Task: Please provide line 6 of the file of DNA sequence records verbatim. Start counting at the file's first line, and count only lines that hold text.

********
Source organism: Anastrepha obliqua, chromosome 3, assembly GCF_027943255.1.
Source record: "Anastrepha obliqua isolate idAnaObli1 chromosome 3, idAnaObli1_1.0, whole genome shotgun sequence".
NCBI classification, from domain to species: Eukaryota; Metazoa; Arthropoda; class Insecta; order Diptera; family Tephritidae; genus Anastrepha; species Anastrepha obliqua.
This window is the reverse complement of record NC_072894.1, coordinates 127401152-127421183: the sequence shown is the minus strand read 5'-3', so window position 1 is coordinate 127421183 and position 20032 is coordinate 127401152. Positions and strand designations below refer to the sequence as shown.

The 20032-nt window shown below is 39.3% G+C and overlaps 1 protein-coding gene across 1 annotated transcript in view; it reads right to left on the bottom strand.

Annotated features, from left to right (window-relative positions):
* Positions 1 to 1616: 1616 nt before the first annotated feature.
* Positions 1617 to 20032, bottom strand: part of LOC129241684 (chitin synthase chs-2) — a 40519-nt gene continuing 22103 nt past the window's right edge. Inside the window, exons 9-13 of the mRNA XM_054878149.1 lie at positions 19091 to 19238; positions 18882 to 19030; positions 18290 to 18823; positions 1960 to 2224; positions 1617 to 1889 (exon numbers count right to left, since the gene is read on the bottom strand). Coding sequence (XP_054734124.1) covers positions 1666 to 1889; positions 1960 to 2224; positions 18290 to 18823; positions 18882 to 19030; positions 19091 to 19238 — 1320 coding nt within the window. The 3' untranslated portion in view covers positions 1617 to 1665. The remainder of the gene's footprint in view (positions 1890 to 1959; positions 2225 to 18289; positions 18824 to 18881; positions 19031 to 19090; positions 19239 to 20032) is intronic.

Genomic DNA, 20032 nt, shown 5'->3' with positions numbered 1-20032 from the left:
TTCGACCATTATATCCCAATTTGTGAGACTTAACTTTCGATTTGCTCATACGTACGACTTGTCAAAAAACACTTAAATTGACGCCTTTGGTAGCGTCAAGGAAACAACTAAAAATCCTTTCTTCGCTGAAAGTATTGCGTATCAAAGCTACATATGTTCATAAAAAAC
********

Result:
Annotated features, from left to right (window-relative positions):